The blood collection officer will ask for the athlete’s non-dominant arm, apply a tourniquet to the upper arm, and clean the skin at the puncture site.
Once this is complete, the blood collection officer will draw blood from the athlete and fill each Vacutainer blood tube with the required volume of blood. At the completion of the blood draw, the collection officer will place the Vacutainer tubes into the Berlinger A and B bottles.
During this phase of sample collection, the representative may participate actively in the process as designated by the athlete.
Pre-packaged Kit Selection
The athlete selects a pre-packaged kit which is used to contain, identify and secure the sample. If the athlete and the DCO are not satisfied with the pre-packaged kit, the athlete can select a different kit.
Recording of the Sample Code Number
The athlete opens the kit and removes the contents from the cardboard box. The athlete and the DCO verify that the sample code numbers on the bottles, on their lids and on the cardboard box are consistent. The DCO records the sample code number on the doping control form.
Sealing the Sample
For urine, the athlete pours the minimum volumes of urine into the “A” and “B” bottles, and seals the bottles by tightening the lids as directed by the DCO. The athlete inverts the bottles to ensure there is no leakage. For blood, the athlete seals the bottles by tightening the lids as directed by the DCO.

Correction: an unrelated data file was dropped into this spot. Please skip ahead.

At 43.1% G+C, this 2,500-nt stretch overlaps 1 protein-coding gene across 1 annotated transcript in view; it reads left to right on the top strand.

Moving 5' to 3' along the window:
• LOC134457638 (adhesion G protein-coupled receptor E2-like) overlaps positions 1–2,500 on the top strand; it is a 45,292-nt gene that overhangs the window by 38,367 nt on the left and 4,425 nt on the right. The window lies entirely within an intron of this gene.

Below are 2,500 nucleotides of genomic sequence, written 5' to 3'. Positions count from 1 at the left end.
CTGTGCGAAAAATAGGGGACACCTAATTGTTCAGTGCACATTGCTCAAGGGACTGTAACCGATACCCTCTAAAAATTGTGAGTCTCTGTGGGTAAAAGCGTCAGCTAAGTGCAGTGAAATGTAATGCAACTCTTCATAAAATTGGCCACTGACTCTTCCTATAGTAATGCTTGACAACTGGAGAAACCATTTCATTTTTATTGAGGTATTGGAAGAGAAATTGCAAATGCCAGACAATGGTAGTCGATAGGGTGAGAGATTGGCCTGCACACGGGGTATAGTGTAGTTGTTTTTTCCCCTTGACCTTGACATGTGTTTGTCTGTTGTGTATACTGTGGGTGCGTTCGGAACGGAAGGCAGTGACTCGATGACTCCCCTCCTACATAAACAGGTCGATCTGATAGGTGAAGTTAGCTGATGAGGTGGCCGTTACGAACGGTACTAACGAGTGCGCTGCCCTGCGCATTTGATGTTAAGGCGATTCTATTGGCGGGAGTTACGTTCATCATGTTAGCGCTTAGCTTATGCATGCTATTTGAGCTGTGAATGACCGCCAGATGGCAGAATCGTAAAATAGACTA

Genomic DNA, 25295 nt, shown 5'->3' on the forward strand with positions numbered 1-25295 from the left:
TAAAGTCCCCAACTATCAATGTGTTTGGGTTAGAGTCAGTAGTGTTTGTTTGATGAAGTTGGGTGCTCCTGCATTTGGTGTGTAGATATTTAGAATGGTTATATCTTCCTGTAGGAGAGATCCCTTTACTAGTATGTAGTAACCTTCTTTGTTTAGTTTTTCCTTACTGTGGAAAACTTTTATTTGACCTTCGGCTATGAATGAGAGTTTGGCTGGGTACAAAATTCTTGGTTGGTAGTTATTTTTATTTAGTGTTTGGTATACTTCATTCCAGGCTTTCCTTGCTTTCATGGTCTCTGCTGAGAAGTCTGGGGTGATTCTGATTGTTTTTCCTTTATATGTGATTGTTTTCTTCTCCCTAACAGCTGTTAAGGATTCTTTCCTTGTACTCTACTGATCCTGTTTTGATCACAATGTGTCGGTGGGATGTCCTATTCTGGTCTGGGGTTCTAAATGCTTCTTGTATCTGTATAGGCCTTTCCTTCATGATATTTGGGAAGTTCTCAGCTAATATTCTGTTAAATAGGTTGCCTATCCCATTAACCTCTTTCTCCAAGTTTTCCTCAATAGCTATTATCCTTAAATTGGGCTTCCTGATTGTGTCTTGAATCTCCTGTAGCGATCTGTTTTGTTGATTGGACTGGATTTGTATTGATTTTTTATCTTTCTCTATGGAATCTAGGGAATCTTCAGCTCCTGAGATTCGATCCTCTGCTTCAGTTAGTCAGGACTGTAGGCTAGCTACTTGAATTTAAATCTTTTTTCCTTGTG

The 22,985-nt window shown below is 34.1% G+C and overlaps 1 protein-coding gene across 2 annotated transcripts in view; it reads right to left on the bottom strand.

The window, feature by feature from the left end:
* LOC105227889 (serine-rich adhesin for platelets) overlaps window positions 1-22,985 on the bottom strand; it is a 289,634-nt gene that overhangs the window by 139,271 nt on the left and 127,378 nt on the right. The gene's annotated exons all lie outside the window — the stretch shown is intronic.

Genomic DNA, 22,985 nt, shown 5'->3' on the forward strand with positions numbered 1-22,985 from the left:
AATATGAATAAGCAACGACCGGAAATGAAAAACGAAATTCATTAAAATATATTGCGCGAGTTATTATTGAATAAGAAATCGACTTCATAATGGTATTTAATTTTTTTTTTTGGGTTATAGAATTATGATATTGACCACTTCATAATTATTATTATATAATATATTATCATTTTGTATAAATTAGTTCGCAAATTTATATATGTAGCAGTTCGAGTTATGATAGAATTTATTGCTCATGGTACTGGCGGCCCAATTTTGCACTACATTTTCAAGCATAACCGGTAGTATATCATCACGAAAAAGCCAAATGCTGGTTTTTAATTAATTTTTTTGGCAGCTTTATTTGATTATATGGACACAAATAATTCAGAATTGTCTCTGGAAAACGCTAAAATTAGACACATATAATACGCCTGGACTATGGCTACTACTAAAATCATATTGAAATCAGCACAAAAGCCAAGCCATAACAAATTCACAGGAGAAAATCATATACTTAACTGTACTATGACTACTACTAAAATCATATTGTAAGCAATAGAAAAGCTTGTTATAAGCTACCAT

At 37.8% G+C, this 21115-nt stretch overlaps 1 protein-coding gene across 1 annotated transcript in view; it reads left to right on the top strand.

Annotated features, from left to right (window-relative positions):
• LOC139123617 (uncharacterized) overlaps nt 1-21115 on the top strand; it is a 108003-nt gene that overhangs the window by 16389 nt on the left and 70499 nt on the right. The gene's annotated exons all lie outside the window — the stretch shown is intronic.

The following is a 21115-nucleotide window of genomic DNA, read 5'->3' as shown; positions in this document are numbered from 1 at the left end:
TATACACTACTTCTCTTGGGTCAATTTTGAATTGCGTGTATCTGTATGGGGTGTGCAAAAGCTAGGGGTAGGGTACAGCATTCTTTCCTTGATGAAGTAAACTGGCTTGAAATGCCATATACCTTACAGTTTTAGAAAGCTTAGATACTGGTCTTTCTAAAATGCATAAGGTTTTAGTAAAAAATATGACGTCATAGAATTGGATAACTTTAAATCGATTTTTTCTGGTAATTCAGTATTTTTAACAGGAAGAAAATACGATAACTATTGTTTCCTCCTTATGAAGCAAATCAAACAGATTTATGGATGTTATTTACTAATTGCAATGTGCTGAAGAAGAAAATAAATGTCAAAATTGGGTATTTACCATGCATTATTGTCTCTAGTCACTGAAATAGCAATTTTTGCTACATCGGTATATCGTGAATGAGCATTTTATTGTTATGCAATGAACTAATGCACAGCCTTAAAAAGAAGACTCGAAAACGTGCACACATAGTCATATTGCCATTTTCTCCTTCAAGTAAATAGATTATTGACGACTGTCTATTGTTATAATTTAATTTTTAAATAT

Check Specific Gravity (urine only)
The DCO tests the specific gravity of the athlete's urine sample to confirm it satisfies laboratory ranges. If the reading is outside the specified ranges, the athlete will be required to provide an additional sample.
Recording of Substances
The DCO ask the athlete to declare any prescription or non-prescription medications, nutritional supplements and any other substances taken within the past seven days. This information is recorded on the doping control form and will be used by the laboratory for analytical purposes.
Completing the Paperwork
The athlete reviews the form to ensure that the recorded information is accurate and complete. The athlete signs the doping control form declaring that he/she is satisfied with how the procedures were carried out. If the athlete is not satisfied with the doping control procedures used for the sample collection, he/she may provide comments on the doping control form. The athlete receives copies of the athlete selection order and doping control form, and should retain them for a minimum of six weeks in the event of an adverse analytical finding.
The athlete's sample is packed and sealed into a transport bag, which is sent by secure chain of custody to a WADA-accredited laboratory. Upon delivery, the laboratory will verify that the sample has been securely transported and that the contents match the enclosed documentation. The “A” sample is analyzed and the “B” sample is securely stored.
Notification of Test Results
RTP athletes who use ADAMS can find out the results of their tests online. The result will usually be updated within a few weeks of the sample collection. If the athlete's sample produces an adverse analytical finding, also known as a positive test, he/she will typically be notified within three to four weeks of the date of sample collection.